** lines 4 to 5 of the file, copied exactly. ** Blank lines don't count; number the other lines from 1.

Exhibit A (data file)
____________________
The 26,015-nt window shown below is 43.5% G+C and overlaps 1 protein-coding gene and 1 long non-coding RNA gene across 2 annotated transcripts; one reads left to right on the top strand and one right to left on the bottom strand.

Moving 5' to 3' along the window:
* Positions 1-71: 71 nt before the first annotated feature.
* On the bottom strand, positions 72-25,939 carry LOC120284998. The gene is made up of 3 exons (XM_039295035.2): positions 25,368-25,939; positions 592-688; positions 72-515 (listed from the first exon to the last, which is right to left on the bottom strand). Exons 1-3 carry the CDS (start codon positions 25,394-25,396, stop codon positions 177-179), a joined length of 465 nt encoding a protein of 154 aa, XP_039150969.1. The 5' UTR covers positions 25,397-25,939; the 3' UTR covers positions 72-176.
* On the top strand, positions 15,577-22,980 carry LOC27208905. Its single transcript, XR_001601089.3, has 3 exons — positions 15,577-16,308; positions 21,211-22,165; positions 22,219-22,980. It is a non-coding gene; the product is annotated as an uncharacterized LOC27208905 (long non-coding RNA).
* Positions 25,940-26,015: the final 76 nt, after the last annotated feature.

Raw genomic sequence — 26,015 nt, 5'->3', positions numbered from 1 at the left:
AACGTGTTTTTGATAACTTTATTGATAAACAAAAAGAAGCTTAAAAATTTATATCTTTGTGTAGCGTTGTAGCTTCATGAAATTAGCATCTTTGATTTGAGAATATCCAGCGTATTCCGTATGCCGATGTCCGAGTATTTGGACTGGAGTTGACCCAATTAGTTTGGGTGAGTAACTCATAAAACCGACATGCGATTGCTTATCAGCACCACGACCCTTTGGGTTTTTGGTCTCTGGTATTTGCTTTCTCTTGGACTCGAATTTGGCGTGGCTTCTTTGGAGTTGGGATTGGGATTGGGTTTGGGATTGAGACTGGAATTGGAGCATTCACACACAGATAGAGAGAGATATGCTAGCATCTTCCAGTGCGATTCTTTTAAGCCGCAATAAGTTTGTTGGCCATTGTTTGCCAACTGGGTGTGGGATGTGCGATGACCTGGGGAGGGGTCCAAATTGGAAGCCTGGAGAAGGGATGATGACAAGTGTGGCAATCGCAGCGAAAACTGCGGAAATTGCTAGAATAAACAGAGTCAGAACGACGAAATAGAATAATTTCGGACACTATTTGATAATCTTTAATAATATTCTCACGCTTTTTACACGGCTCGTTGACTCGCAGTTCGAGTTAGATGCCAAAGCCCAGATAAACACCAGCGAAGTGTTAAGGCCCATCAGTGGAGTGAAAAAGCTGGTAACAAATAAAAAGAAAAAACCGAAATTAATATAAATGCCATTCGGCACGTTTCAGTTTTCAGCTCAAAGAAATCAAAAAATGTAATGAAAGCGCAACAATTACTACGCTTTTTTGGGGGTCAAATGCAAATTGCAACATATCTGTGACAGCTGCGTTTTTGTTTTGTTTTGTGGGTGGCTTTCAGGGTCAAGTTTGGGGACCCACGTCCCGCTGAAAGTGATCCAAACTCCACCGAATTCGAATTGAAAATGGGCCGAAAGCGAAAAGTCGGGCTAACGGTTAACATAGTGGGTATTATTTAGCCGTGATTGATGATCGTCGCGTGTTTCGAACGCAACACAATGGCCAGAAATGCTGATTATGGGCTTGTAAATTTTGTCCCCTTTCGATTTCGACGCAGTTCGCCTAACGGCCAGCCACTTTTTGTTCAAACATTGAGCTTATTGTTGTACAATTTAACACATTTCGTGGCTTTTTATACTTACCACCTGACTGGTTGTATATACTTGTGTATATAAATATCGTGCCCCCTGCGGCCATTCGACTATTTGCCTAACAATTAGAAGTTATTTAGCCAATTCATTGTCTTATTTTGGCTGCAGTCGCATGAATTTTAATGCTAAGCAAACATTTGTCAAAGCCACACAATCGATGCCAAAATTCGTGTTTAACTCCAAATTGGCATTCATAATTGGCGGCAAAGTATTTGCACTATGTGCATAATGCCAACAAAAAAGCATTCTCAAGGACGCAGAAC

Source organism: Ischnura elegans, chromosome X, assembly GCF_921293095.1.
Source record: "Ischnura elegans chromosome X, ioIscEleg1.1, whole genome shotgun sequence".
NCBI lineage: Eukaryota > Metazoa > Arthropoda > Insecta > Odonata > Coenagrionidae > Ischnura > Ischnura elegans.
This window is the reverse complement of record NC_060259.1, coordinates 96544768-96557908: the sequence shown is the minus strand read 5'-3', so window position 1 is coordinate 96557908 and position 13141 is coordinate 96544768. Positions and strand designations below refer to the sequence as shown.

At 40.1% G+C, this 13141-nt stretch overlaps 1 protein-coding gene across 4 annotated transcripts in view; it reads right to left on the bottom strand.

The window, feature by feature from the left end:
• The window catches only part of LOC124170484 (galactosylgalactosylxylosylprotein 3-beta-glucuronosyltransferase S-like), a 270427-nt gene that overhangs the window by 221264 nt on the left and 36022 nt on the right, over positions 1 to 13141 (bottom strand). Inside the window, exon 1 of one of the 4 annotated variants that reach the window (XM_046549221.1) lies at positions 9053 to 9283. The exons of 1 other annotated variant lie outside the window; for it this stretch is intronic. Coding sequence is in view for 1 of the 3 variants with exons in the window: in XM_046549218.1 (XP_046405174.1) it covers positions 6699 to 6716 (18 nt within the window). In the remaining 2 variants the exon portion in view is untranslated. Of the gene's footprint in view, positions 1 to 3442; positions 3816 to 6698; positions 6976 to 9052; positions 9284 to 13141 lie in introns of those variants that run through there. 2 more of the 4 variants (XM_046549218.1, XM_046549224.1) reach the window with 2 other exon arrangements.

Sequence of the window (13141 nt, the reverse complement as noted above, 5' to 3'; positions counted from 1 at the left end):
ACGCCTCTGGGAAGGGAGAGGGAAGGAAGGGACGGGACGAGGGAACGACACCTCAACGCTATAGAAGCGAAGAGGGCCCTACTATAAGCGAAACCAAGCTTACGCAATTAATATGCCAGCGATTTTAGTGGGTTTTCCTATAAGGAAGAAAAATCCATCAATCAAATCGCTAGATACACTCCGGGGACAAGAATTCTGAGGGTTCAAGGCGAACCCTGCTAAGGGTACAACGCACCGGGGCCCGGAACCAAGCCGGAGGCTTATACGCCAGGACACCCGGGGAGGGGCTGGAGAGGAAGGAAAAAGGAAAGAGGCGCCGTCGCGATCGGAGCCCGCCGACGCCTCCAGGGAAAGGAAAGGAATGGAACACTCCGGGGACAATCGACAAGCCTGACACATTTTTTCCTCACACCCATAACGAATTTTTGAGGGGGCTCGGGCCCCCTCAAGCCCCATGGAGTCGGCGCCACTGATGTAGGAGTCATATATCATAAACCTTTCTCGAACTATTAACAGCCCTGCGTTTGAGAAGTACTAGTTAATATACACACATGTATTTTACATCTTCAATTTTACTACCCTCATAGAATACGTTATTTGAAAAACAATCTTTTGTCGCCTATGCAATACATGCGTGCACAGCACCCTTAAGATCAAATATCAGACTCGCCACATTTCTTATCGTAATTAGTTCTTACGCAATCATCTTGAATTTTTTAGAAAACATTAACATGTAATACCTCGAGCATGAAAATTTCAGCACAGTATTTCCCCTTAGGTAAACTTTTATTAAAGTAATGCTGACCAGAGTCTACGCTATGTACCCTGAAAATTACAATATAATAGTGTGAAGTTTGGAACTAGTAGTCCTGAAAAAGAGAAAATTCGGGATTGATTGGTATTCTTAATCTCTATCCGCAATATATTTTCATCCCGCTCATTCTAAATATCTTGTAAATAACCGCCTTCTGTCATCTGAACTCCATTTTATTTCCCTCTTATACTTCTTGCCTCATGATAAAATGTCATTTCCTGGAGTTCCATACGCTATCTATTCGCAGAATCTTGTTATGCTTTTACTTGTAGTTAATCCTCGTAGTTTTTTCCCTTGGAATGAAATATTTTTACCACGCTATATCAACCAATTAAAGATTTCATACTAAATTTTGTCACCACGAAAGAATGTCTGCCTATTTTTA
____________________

* On the bottom strand, positions 72-25,939 carry LOC120284998. The gene is made up of 3 exons (XM_039295035.2): positions 25,368-25,939; positions 592-688; positions 72-515 (listed from the first exon to the last, which is right to left on the bottom strand). Exons 1-3 carry the CDS (start codon positions 25,394-25,396, stop codon positions 177-179), a joined length of 465 nt encoding a protein of 154 aa, XP_039150969.1. The 5' UTR covers positions 25,397-25,939; the 3' UTR covers positions 72-176.
* On the top strand, positions 15,577-22,980 carry LOC27208905. Its single transcript, XR_001601089.3, has 3 exons — positions 15,577-16,308; positions 21,211-22,165; positions 22,219-22,980. It is a non-coding gene; the product is annotated as an uncharacterized LOC27208905 (long non-coding RNA).